Having your baby at home gives you a chance to give birth on your own terms and in a familiar environment. Preparation is crucial to achieve an enjoyable experience, as free of stress as possible. While you don't know the exact moment your little one will arrive, you can make sure your home is ready.
The people you have around you play a big role in making sure your home birth is a success. Laura Fortner, a certified doula and owner of By Your Side Doula Services, in Washington State, suggests surrounding yourself with supportive people who respect your wishes. This includes a licensed midwife and an experienced doula, who have talked to you extensively about your birth plan. Also include family members or friends who encourage you during the experience and who you want to be present.
Picking a Room
Think about which rooms in your home have the right amount of space for giving birth and which rooms make you feel the most relaxed. "Assess your space and decide where you want to birth your baby," Fortner advises. For example, if you want to have a water birth, but have a small bathroom, you will have to prepare to set up a birthing pool in another area of the home. You could even set up that birthing pool in the backyard if you think having your baby outdoors seems like the most relaxing option.
Gathering Your Supplies
A licensed midwife will likely provide you with a list of necessary items, including lubricant, waterproof gauze pads, gloves, and plenty of washcloths and towels. Some of the products such as peri bottles, used for personal cleanliness, and plastic cord clamps won't be found at a regular drug store. Look for them at a medical supply store or an online store specializing in home birth supplies. Fortner suggests stocking up on home birth supplies during the second trimester to avoid scrambling at the last minute and to make sure you're fully prepared in case baby makes an early arrival.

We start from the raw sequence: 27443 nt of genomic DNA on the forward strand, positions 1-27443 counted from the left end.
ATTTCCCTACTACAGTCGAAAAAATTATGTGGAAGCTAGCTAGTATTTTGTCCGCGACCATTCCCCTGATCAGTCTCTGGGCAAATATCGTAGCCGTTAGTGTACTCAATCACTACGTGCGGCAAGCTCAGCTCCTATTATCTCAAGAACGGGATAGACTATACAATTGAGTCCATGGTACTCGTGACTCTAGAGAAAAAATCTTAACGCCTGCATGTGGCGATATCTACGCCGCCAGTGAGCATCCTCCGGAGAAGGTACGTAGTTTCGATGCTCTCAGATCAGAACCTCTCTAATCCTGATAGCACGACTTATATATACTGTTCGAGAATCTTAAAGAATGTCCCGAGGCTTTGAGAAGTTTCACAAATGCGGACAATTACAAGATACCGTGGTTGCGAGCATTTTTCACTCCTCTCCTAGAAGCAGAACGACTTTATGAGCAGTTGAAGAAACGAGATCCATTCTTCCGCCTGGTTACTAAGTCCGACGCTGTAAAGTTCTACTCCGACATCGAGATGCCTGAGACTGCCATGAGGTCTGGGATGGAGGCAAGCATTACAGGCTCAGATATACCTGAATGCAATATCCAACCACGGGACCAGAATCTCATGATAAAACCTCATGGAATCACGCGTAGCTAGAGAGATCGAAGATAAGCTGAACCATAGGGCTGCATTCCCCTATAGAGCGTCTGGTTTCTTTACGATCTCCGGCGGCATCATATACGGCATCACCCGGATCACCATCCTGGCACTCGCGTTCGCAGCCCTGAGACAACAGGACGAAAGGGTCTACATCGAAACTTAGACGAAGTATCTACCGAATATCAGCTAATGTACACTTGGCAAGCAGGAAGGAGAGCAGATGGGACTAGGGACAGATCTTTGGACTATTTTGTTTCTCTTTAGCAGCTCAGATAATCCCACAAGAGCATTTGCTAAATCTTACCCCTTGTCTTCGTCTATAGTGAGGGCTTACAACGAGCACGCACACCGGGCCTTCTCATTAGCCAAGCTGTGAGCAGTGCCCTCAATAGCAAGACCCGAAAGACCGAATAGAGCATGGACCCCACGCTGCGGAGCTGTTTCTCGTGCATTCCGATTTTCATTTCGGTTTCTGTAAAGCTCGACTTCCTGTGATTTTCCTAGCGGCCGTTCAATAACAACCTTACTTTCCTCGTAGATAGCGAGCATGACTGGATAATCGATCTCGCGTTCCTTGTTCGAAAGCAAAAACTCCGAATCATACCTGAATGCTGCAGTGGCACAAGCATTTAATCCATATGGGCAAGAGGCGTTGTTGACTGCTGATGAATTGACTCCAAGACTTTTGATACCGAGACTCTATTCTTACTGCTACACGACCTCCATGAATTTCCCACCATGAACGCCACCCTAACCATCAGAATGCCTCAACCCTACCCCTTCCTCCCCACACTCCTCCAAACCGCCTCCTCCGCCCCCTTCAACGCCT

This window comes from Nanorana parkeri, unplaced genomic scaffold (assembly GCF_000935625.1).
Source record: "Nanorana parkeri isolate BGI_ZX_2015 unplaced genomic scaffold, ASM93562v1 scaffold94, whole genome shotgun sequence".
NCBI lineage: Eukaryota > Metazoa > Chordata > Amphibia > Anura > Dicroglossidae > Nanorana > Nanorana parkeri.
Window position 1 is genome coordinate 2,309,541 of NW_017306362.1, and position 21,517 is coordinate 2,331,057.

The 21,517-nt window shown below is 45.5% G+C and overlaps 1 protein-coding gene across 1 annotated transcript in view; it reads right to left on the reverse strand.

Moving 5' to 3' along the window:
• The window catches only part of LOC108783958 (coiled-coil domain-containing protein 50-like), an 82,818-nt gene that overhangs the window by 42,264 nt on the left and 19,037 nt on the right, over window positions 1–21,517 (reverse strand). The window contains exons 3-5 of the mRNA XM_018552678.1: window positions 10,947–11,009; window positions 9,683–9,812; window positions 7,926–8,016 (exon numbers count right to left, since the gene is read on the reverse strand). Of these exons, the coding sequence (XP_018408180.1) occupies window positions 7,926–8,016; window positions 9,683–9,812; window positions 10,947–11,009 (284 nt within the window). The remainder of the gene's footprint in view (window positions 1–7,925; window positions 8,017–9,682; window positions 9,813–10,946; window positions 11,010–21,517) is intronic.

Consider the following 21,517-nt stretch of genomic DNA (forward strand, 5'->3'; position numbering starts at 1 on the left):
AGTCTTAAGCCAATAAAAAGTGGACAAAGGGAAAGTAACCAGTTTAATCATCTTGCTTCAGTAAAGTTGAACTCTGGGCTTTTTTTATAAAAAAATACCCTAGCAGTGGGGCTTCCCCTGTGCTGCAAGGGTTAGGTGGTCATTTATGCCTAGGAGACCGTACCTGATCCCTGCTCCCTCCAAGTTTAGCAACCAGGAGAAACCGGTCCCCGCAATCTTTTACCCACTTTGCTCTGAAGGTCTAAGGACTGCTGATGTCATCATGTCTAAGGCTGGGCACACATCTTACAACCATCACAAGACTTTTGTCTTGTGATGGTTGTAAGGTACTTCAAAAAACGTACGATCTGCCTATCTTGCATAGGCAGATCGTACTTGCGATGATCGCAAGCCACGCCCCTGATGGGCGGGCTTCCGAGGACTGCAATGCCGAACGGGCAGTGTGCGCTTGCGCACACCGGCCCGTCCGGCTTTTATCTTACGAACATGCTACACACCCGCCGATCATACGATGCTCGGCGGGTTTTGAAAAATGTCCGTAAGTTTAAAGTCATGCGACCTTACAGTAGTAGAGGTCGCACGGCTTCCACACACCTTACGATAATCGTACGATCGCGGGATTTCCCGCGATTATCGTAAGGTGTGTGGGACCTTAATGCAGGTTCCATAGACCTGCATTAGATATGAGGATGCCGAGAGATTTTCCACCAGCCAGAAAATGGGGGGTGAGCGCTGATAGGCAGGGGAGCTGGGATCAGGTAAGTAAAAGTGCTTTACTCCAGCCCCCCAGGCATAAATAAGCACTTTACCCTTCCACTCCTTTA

Handing Off Pets
You may be so focused on your new baby that you forget to think about your pets. The truth is, your animals may not be the best home birth companions. Set up care for your pets ahead of time, Fortner suggests, based on her experience with numerous home births. If you have a hyper dog or nervous cats, the extra people in the home could heighten their anxiety and cause problems during your home birth. Find someone to watch your pets offsite for a few days to keep the birth as stress-free as possible.
Sometimes things don't go as planned. Prepare yourself for alternate birthing setups and tag people to fill in if members of your support team can't make it. For example, if the birth process doesn't progress in bed, you'll want to have supplies on hand for a water birth. If your midwife has a vacation scheduled around your due date, you'll need someone else on call to fill in. Everyone on your birth team knows who to contact in case of an emergency or if a hospital transfer is required.